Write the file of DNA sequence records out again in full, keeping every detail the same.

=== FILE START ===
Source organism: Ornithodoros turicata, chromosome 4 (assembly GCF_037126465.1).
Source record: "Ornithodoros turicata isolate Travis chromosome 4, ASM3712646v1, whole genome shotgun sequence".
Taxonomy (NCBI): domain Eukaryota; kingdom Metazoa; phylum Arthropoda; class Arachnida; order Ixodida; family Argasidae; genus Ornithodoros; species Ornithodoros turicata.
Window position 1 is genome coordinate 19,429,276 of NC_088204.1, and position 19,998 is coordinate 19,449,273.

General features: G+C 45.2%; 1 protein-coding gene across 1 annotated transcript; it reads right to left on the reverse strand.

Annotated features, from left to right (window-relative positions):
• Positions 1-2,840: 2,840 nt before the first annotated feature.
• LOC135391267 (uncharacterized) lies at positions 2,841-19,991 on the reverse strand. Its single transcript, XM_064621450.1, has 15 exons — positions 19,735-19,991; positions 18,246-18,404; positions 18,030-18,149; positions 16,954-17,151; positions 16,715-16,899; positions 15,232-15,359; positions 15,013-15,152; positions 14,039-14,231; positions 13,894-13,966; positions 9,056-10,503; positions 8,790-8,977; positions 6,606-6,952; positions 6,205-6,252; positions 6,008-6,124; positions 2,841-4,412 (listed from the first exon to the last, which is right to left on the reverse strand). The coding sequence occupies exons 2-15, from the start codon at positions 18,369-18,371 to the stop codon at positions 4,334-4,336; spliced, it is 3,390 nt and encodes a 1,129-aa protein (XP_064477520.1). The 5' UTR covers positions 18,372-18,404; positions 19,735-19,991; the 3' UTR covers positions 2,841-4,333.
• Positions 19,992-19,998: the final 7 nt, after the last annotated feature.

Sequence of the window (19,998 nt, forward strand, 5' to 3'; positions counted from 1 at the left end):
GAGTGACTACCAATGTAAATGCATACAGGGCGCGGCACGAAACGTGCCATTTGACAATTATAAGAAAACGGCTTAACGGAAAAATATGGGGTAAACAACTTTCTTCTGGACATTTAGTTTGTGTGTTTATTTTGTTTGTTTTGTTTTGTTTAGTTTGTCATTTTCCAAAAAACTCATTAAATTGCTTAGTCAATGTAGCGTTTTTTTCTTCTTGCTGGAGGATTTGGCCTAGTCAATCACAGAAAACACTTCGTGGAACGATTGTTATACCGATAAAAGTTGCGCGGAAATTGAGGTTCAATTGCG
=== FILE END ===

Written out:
Source organism: Ornithodoros turicata, chromosome 4 (assembly GCF_037126465.1).
Source record: "Ornithodoros turicata isolate Travis chromosome 4, ASM3712646v1, whole genome shotgun sequence".
Taxonomy (NCBI): domain Eukaryota; kingdom Metazoa; phylum Arthropoda; class Arachnida; order Ixodida; family Argasidae; genus Ornithodoros; species Ornithodoros turicata.
Window position 1 is genome coordinate 19,429,276 of NC_088204.1, and position 19,998 is coordinate 19,449,273.

General features: G+C 45.2%; 1 protein-coding gene across 1 annotated transcript; it reads right to left on the reverse strand.

Annotated features, from left to right (window-relative positions):
• Positions 1-2,840: 2,840 nt before the first annotated feature.
• LOC135391267 (uncharacterized) lies at positions 2,841-19,991 on the reverse strand. Its single transcript, XM_064621450.1, has 15 exons — positions 19,735-19,991; positions 18,246-18,404; positions 18,030-18,149; positions 16,954-17,151; positions 16,715-16,899; positions 15,232-15,359; positions 15,013-15,152; positions 14,039-14,231; positions 13,894-13,966; positions 9,056-10,503; positions 8,790-8,977; positions 6,606-6,952; positions 6,205-6,252; positions 6,008-6,124; positions 2,841-4,412 (listed from the first exon to the last, which is right to left on the reverse strand). The coding sequence occupies exons 2-15, from the start codon at positions 18,369-18,371 to the stop codon at positions 4,334-4,336; spliced, it is 3,390 nt and encodes a 1,129-aa protein (XP_064477520.1). The 5' UTR covers positions 18,372-18,404; positions 19,735-19,991; the 3' UTR covers positions 2,841-4,333.
• Positions 19,992-19,998: the final 7 nt, after the last annotated feature.

Sequence of the window (19,998 nt, forward strand, 5' to 3'; positions counted from 1 at the left end):
GAGTGACTACCAATGTAAATGCATACAGGGCGCGGCACGAAACGTGCCATTTGACAATTATAAGAAAACGGCTTAACGGAAAAATATGGGGTAAACAACTTTCTTCTGGACATTTAGTTTGTGTGTTTATTTTGTTTGTTTTGTTTTGTTTAGTTTGTCATTTTCCAAAAAACTCATTAAATTGCTTAGTCAATGTAGCGTTTTTTTCTTCTTGCTGGAGGATTTGGCCTAGTCAATCACAGAAAACACTTCGTGGAACGATTGTTATACCGATAAAAGTTGCGCGGAAATTGAGGTTCAATTGCG